Sept. 5, 2000
By Tim Bourret Sports Information DirectorThe Citadel Game Program – September 2, 2000
This past July, 88-year-old Gene Willimon came to my office with an idea. A young Willimon relative had taken part in Jack Leggett’s Clemson baseball camp and he thought the local media should do a story on it. He thought the camp was run efficiently, was a great learning tool for youngsters, and presented Clemson athletics in a positive light.
Yes, at age 88, just a month before his death, Gene Willimon’s mind was still preoccupied with trying to make Clemson a better place, and letting people know about it.
Willimon served Clemson with distinction for 27 years (1950-77) as Executive Secretary of IPTAY. George Bennett, a Clemson Hall of Fame administrator in his own right, will be the first to tell you that Willimon had a significant impact on the success of Clemson’s scholarship fund-raising organization, an impact that has not gone unnoticed by long time members of the organization.
Willimon was honored by his selection to the Clemson Athletic Hall of Fame in 1986, was named an outstanding alumnus of the University and received the Thomas Green Clemson Associate Award. In 1992, he was honored by the South Carolina Hall of Fame with its Distinguished Service to Sports Award.
“I can’t imagine anyone more dedicated to a school,” said Bennett. “He did so much for Clemson and IPTAY it is hard to put it into words. The way our organization is run to this day was the result of Gene Willimon’s theories of fund-raising. Many other organizations across the country use the same system he devised.”
Bob Bradley, Clemson Sports Information Director emeritas, worked with Willimon between 1955-70. “There is no telling how many thousands of athletes got their education from Clemson because of Gene’s fund-raising efforts and ideas.”
Willimon became executive secretary of IPTAY in 1950. When he arrived, the organization had just over 4,000 members who were contributing $75,000 per year. When he retired in 1977, after 27 years of service, IPTAY counted nearly 9,000 members and had gone over the million dollar mark for the first time.
Willimon’s love for Clemson dated to the early 1930s when he was a student and starter on the Tiger football team. He was a starter in 1932 and 1933, leading the team in scoring from his blocking back position in 1933.
“Gene and I were classmates,” said Dr. R.C. Edwards, Clemson University President from 1959-79. “Gene’s contributions didn’t get that much publicity, but he didn’t mind. The people who really knew Gene appreciated what he did. They knew he loved Clemson.”
Ironically, Willimon was a member of the 1931 Clemson team that lost to The Citadel, 6-0. After that game, first-year Head Coach Jess Neely met in the parking lot outside the stadium with Clemson supporters and administrators to develop ideas to improve the program. The result of this conversation was the formation of IPTAY.
From a tradition standpoint, Willimon made the greatest contribution in Clemson athletics history. Few people realize that the tradition of Howard’s Rock came from Willimon, not Frank Howard. “In the mid 1960s, an alum named S.C. Jones brought Coach Howard a white flink rock from Death Valley, CA,” recalled Bradley. “Mr. Jones thought it would be a good idea to have a rock from Death Valley, CA in Clemson’s Death Valley.”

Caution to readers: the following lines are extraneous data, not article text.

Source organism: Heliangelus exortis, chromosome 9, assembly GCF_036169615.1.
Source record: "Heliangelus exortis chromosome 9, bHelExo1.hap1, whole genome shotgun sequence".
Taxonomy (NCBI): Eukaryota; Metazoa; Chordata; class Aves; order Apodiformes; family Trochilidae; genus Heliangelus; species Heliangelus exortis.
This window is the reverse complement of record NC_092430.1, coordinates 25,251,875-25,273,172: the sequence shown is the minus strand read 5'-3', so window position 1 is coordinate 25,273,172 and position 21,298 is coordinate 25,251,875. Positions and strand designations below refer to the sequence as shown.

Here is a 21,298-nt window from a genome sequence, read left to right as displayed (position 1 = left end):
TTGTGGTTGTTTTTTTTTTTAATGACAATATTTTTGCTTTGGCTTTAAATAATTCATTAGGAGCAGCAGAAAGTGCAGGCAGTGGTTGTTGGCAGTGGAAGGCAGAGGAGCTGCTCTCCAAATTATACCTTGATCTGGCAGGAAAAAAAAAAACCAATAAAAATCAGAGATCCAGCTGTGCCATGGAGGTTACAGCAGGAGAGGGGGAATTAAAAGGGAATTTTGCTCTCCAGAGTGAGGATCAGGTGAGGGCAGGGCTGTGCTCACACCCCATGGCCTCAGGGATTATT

But, Coach Howard let that rock sit in the back of his office for nearly a year. In the spring of 1965, Howard was cleaning out his office and Willimon happened to be there during the process. Howard told Willimon to take the rock and throw it over the fence, get it out of his office.
Ever mindful of the intentions of his IPTAY members, Willimon took the rock and had it mounted on a pedestal at the top of the east endzone of Death Valley. He had a plaque that told the story of the rock affixed to the pedestal.
Prior to Clemson’s September 24, 1966 game with Virginia, Howard told his players to rub the rock as they made their decent down the hill into Clemson Memorial Stadium. “He told the team that anyone who was going to five 110 percent that day, to rub the rock,” said Bradley. “He told the players who didn’t plan to give maximum effort to keep their hands off that rock.”
It just so happened that Clemson overcame an 18-point deficit in the final 17 minutes to defeat the Cavaliers, 40-35. Howard told the story of the rock and how it gave his players “Magic Powers” on his television show the next morning. A tradition was born.
This past summer the Rock has been getting a face lift while the East endzone of Death Valley has renovated. It has a new pedestal, and has a new sparkle for the first season of the 21st century.
Ironically, Willimon passed away during the time the rock was out of the stadium this past summer. When it was reset in late August, a brick with Gene Willimon’s name on it was placed next to the pedestal that holds the rock, something all future Clemson players will see when they make their celebrated entrance.
No one is more deserving of such a sacred position next to Howard’s Rock because Gene Willimon’s fertile mind do so much for the foundation of IPTAY and Clemson’s athletic heritage.
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